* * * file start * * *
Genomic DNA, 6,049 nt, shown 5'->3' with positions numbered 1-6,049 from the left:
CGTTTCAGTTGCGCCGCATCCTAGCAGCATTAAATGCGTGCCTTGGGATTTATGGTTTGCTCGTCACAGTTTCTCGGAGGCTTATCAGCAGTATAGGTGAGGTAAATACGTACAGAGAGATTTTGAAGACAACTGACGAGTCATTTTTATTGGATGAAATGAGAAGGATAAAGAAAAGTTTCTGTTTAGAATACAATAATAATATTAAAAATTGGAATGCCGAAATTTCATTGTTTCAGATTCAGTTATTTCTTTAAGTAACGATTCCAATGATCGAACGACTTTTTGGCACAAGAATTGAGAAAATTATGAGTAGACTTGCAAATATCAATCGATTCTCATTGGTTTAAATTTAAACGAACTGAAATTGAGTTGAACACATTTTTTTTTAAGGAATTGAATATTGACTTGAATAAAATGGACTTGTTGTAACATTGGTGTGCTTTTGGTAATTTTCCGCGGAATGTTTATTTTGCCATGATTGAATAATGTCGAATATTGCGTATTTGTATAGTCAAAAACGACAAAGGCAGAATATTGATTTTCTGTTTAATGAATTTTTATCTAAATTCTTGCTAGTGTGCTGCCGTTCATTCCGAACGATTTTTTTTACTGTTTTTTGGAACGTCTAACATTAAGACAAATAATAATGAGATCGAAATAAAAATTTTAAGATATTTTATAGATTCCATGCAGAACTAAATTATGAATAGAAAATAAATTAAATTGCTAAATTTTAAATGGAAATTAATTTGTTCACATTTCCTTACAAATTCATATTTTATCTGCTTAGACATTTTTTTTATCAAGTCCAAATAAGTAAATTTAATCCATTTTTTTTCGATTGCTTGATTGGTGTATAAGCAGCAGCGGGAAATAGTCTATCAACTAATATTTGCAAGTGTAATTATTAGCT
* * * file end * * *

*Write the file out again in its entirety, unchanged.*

Genomic DNA, 6,049 nt, shown 5'->3' with positions numbered 1-6,049 from the left:
CGTTTCAGTTGCGCCGCATCCTAGCAGCATTAAATGCGTGCCTTGGGATTTATGGTTTGCTCGTCACAGTTTCTCGGAGGCTTATCAGCAGTATAGGTGAGGTAAATACGTACAGAGAGATTTTGAAGACAACTGACGAGTCATTTTTATTGGATGAAATGAGAAGGATAAAGAAAAGTTTCTGTTTAGAATACAATAATAATATTAAAAATTGGAATGCCGAAATTTCATTGTTTCAGATTCAGTTATTTCTTTAAGTAACGATTCCAATGATCGAACGACTTTTTGGCACAAGAATTGAGAAAATTATGAGTAGACTTGCAAATATCAATCGATTCTCATTGGTTTAAATTTAAACGAACTGAAATTGAGTTGAACACATTTTTTTTTAAGGAATTGAATATTGACTTGAATAAAATGGACTTGTTGTAACATTGGTGTGCTTTTGGTAATTTTCCGCGGAATGTTTATTTTGCCATGATTGAATAATGTCGAATATTGCGTATTTGTATAGTCAAAAACGACAAAGGCAGAATATTGATTTTCTGTTTAATGAATTTTTATCTAAATTCTTGCTAGTGTGCTGCCGTTCATTCCGAACGATTTTTTTTACTGTTTTTTGGAACGTCTAACATTAAGACAAATAATAATGAGATCGAAATAAAAATTTTAAGATATTTTATAGATTCCATGCAGAACTAAATTATGAATAGAAAATAAATTAAATTGCTAAATTTTAAATGGAAATTAATTTGTTCACATTTCCTTACAAATTCATATTTTATCTGCTTAGACATTTTTTTTATCAAGTCCAAATAAGTAAATTTAATCCATTTTTTTTCGATTGCTTGATTGGTGTATAAGCAGCAGCGGGAAATAGTCTATCAACTAATATTTGCAAGTGTAATTATTAGCT